Letter to Editor for September 25, 2012
Posted on Sep 25, 2012 in News
To whom it may concern:
Today I read the article by Natasha Mehra on cognitive enhancing drugs (eg, Ritalin, Adderall, etc) and their effect on student exam performance.
I agreed with many of the claims of the article; however, there were several myths about caffeine in particular that were portrayed as fact.
1.) Mehra claimed that “caffeine cannot make you focus”, which was one of the central arguments behind her defense of the use of caffeine as a cognitive enhancing drug.
However, this claim is largely unfounded by research on caffeine; in fact, quite the opposite is true.
In Caffeine: Psychological Effects, Use and Abuse” appearing in Orthomolecular Psychiatry (Volume 10, Issue 3, 1981), the author Stanford Bolton found that:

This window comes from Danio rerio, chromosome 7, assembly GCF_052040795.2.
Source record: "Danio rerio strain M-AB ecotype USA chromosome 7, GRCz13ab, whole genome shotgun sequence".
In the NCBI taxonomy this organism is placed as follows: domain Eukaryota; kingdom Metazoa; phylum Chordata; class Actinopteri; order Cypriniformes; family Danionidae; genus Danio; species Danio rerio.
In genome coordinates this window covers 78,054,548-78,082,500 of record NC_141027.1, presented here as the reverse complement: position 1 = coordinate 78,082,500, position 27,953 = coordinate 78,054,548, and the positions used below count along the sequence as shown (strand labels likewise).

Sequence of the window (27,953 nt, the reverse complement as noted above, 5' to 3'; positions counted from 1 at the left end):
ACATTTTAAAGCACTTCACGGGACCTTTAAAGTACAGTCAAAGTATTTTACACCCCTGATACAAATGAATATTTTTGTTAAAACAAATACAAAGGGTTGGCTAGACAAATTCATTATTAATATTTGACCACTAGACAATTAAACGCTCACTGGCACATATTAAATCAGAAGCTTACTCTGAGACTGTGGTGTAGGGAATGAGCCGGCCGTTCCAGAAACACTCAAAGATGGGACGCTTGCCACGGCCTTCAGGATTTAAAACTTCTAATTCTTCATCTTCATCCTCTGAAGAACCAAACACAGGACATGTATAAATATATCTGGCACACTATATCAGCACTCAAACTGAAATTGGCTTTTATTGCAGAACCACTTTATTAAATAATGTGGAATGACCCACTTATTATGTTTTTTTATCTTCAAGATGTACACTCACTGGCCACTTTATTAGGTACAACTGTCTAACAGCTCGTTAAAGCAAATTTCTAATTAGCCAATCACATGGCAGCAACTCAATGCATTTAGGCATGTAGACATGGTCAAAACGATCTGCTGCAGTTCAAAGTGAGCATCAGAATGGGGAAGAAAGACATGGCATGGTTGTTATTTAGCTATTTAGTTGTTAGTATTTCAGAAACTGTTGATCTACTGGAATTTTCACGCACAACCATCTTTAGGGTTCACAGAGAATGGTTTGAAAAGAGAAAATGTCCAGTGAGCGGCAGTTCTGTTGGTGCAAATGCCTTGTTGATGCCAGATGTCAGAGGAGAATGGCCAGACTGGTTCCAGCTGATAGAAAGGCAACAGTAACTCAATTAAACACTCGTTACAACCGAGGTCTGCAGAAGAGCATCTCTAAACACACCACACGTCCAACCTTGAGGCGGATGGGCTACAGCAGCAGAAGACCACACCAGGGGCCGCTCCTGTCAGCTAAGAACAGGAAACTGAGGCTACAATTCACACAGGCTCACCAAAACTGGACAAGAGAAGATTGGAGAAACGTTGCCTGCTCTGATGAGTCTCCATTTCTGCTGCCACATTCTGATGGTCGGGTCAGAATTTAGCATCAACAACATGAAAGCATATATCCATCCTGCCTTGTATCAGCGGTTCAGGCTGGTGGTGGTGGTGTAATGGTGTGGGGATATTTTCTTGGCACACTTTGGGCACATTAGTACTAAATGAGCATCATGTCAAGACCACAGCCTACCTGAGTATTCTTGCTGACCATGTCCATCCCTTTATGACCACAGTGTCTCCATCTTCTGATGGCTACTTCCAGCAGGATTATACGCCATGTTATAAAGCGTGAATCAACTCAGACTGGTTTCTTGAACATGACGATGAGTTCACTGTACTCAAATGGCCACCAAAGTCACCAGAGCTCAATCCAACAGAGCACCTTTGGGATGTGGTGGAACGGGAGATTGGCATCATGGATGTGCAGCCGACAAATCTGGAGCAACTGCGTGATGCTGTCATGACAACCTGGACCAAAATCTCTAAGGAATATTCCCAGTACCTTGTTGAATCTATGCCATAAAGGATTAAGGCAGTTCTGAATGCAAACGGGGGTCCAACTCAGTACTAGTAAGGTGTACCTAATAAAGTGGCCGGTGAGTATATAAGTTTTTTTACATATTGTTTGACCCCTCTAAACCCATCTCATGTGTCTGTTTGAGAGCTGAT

“Caffeine stimulates the central nervous system first at the higher levels, the cortex and medulla, and finally the spinal cord at higher doses. Mild cortex stimulation appears to be beneficial resulting in more clear thinking and less fatigue.
Caffeine has been shown to improve attention in a study which simulated night driving.”
Caffeine is a central nervous system stimulant that certainly affects attention, focus, alertness, and clearer thinking.
To claim that it has no effect on focus is erroneous. While she is right in that caffeine will help keep you awake (ie, prevent insomnia), she is wrong in asserting that this is the only effect of caffeine intake.